First Cucumbers and Zucchinis

The crew picked the season’s first cucumbers about a week ago. The tender young fruits were small and had a few bug-bites scabs, but they tasted of pure summer. This year, we’re growing ‘Socrates‘ because our favorite ‘Sweet Slice’ was unavailable due to a seed shortage. So far, they’re doing well, and we think they’re pretty good.

All our cucumbers are grown in greenhouses. You can read/see more about our trellising system here.














Throughout the summer, the crew will harvest cucumbers about five times per week. It’s pretty amazing to see the size difference in one fruit after 24 hours of growth during the warm weather.

This week, the crew is also starting to harvest the first zucchinis grown in a greenhouse, and they will cut summer squash about five times per week for the rest of the season.

Often times, the first zucchini on every plant will be stunted and somewhat misshapen. These fruits must be cut off to encourage the plant to keep producing. The ugly ones are sent to the farmstand kitchen, or they’re taken home and enjoyed by staff.

The zucchini harvest can, at times, be a real hunt. When plants are young, the fruits are usually easy to spot, but as the foliage grows more robust, the green zucchinis can be a challenge to spot.

The first zucchinis will make their way to farmers’ markets this week and weekend.

These plants have been helped along by the extra warmth and protection of both the greenhouse plastic and plastic mulch laid on the ground. True zucchini and summer squash season won’t start for another month or six weeks when our outside plants begin to bear. By scheduling successive zucchini (as well as other summer squash) plantings both inside greenhouses and out in the fields, we should have a continuous supply throughout the summer and into the fall.

Ana Patty’s Cakes

A group of friends came out to the farm stand yesterday to celebrate a birthday. Here are a few tantalizing photos of this delightful strawberry cocoa cake created by Ana Patty.


















Views Around the Farm Stand + Lunch Menu for May 15-18

The farm stand is looking well-stocked as more spring produce ripens up (mostly under the cover of greenhouses). If you’re considering signing up for our 22-week CSA program, we do still have openings. You can find more information and an enrollment form here.

GTF salad with goat cheese and pistachio croquettes and taragon vinaigrette

The Menu (subject to change based on availability)

to start:

country pâte with pistachios served with cornichon and mustard
potted duck crostini with sour cherry mostarda on grilled baguette
mixed greens with balsamic vinaigrette
GTF salad with goat cheese and pistachio croquettes and taragon vinaigrette 
white bean and pepper soup with artisan bread
creamy mushroom soup soup with artisan bread



mushroom/roasted garlic/tomato/mozzarella
coppa/pear/blue cheese/tomato/mozzarella



duck ravioli with parsley-almond pesto and shallot
pork ragú with bok choy and tagliatelle
Jess’s whole wheat sourdough bread pudding
ricotta crespelle with beets and chard
GTF brodetto with rockfish and prawns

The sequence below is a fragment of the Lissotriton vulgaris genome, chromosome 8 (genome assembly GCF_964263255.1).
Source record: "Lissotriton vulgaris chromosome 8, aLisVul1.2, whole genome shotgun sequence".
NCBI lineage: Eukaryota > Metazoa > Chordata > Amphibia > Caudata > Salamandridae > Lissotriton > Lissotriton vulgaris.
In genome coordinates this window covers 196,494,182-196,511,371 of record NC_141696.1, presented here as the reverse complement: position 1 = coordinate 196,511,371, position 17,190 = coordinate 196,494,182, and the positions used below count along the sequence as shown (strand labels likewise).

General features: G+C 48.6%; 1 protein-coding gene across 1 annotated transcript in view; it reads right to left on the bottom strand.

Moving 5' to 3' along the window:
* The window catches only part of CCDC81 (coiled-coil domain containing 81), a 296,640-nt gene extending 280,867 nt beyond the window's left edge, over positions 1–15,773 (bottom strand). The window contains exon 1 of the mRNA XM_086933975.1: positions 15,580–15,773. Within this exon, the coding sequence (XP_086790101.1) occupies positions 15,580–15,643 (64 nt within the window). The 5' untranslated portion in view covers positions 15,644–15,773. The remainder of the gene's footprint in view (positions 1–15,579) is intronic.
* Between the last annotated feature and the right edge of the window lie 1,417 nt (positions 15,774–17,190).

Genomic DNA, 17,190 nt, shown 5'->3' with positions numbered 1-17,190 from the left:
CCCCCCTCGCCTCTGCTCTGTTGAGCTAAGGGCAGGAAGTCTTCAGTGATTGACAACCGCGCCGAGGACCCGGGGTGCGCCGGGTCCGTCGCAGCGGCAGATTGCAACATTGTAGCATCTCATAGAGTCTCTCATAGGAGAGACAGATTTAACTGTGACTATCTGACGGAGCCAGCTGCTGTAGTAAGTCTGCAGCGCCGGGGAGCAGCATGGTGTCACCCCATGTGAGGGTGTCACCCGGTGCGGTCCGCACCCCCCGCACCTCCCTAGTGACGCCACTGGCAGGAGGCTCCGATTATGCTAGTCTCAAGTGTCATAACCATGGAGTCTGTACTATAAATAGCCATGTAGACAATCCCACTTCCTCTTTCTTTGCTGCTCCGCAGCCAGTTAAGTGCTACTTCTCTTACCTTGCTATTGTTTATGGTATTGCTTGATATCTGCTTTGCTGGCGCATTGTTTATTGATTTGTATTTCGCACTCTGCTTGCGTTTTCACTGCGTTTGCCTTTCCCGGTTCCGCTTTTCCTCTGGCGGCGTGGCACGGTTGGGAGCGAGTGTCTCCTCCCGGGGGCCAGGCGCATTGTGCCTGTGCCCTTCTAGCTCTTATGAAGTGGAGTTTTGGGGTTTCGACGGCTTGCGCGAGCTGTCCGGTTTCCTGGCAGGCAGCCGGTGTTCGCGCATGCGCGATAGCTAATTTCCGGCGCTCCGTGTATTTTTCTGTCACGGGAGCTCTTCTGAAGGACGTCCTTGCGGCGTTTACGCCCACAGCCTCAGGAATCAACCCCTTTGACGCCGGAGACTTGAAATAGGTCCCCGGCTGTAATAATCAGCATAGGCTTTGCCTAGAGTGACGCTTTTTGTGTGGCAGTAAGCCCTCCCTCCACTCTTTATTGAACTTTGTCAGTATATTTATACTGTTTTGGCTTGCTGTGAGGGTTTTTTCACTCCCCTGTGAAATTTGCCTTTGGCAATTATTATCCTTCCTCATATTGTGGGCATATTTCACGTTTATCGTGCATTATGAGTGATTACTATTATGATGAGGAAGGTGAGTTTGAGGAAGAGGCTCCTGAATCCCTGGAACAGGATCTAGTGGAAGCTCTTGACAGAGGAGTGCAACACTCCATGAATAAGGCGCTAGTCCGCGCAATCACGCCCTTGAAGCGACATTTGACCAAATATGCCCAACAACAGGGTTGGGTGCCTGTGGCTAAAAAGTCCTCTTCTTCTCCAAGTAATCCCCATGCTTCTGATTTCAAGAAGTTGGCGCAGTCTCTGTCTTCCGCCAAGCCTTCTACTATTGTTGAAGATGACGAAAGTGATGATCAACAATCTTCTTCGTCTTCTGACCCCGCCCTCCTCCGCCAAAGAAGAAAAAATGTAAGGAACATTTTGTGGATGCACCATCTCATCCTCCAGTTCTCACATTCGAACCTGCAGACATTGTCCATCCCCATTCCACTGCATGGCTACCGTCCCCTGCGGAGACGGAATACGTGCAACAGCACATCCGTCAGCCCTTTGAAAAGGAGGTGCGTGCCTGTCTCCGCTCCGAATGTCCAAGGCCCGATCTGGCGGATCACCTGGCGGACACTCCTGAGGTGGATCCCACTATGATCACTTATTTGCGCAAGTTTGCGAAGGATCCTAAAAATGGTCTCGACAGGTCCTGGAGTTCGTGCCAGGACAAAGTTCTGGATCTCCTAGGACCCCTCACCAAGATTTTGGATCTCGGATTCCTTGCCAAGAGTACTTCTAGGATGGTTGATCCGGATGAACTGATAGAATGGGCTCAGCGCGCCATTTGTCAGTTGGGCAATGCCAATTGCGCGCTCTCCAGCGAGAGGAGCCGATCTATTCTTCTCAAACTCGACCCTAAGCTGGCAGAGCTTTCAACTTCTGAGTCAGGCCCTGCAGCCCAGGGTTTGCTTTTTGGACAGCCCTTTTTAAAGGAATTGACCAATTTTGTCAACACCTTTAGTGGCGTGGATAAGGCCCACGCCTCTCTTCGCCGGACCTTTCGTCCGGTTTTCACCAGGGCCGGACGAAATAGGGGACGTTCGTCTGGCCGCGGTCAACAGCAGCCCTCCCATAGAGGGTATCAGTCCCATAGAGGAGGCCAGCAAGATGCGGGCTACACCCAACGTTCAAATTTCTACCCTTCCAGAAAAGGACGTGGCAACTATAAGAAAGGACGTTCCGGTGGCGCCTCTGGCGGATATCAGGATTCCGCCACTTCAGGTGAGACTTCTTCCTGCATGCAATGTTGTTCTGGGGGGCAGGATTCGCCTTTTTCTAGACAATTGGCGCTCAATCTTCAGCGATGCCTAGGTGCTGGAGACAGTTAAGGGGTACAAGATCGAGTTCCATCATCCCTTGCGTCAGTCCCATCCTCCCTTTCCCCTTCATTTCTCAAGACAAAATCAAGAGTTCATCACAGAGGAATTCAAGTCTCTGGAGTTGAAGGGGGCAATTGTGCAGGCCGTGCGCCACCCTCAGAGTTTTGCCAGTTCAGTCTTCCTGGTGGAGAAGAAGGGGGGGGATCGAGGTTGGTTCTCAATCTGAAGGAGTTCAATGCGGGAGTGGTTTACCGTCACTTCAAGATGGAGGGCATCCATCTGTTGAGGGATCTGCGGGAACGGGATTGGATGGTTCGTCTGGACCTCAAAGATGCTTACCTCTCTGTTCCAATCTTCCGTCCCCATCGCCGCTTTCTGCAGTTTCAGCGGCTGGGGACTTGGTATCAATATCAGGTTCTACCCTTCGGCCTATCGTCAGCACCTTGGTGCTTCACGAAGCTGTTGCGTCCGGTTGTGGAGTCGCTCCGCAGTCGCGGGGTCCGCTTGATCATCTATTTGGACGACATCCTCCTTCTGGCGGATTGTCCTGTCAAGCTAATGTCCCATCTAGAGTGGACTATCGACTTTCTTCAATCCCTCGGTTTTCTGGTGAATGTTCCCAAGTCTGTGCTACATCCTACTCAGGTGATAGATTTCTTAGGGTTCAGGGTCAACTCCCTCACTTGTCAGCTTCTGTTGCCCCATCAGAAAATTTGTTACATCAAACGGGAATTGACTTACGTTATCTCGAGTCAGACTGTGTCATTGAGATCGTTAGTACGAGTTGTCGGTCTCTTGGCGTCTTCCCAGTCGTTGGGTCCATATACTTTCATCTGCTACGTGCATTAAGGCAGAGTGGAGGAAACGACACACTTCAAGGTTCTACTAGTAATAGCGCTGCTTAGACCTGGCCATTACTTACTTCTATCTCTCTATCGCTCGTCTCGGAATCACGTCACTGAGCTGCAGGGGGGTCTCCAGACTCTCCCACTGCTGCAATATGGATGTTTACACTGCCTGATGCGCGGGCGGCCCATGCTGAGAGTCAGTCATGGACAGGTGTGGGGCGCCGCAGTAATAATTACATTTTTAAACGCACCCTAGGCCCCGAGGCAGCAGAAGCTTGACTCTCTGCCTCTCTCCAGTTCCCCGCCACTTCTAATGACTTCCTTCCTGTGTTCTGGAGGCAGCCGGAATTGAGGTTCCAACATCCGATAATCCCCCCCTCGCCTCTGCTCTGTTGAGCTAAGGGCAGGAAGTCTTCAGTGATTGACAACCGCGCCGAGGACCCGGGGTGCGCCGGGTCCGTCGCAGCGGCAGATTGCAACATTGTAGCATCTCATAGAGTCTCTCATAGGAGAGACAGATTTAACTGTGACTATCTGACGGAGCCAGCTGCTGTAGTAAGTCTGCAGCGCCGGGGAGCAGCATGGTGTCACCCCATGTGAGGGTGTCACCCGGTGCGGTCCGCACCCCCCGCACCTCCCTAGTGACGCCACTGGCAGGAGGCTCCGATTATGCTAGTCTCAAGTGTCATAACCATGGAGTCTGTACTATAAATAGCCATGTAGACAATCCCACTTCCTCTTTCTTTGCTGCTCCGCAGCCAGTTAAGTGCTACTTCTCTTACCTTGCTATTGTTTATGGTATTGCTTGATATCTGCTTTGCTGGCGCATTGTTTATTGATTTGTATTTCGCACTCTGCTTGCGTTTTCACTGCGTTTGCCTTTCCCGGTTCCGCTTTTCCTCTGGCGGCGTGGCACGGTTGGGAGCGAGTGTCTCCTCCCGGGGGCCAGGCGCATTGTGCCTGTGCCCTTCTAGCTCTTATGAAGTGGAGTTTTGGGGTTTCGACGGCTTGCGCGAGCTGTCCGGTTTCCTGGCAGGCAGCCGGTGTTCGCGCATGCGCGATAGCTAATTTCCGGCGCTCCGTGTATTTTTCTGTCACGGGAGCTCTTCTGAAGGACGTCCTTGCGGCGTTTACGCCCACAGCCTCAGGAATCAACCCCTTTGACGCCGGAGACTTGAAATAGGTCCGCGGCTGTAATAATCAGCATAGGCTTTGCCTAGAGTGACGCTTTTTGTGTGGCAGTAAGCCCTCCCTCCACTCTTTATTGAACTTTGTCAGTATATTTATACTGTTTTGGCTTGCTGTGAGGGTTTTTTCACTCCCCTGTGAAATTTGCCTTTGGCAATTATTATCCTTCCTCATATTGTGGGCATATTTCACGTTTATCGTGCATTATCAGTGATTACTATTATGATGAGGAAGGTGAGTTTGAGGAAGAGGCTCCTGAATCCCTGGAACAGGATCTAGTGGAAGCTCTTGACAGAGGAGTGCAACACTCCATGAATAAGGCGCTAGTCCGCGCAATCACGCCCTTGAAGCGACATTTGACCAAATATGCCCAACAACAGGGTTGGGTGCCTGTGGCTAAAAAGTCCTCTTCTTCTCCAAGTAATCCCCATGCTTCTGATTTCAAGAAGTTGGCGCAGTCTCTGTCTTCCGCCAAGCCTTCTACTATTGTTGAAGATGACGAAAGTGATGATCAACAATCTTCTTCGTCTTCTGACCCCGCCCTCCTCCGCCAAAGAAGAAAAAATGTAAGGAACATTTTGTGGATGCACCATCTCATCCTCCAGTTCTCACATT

beef short ribs on polenta
goat cheese and pistachio croquettes
potted duck crostini with sour cherry mostarda on grilled baguette
white bean and pepper soup with artisan bread
Izze soda, root beer, coffee, fresh-squeezed lemonade, coffee, iced tea, and Oregon Trail beer
prawn/bacon/shallot/mozzarella pizza
coppa/pear/blue cheese/tomato/mozzarella pizza
fresh, housemade tagliatelle
pork ragú with bok choy and tagliatelle
ricotta crespelle with beets and chard
duck ravioli
duck ravioli with parsley-almond pesto and shallot














beef short ribs on polenta
apple-pear galette

Rhubarb: Growing, Harvesting, and Culinary Inspiration














It’s rhubarb season in Western Oregon, and the rhubarb patches at Gathering Together Farm are robust this year. The crew started harvesting stalks (technically petioles) almost a month ago, and the warm wet weather has been perfect for rhubarb regrowth. We will likely have rhubarb at our farmers’ markets and at the farm stand for another month or so until the weather starts to get truly hot and dry.

While rhubarb isn’t technically a fruit, it does make a nice fruit-like addition to an Oregon spring diet because it comes on earlier than true fruits like strawberries.

It seems that in the past few years, rhubarb has surged in popularity, but there is still quite a bit of misinformation circulating in the public lore about this ancient but still relatively unknown plant. Quite possibly the most common misconception about rhubarb has to do with the color. Rhubarb doesn’t “turn” red. It starts red and stays red unless it’s green (or greenish red) rhubarb in which case it starts green and stays green (or greenish red). Rhubarb is more like zucchini in that it can never be unripe; it just gets bigger until it gets overripe and starts to turn brown and woody.

At Gathering Together Farm, we grow mostly red rhubarb because that’s what people want even though there is essentially no difference between red and green varieties (except that sometimes the green stuff is sold at a lower price). Our original rhubarb patch was planted almost two decades ago, and rhubarb has become a mainstay for our farmers’ market booths in the spring.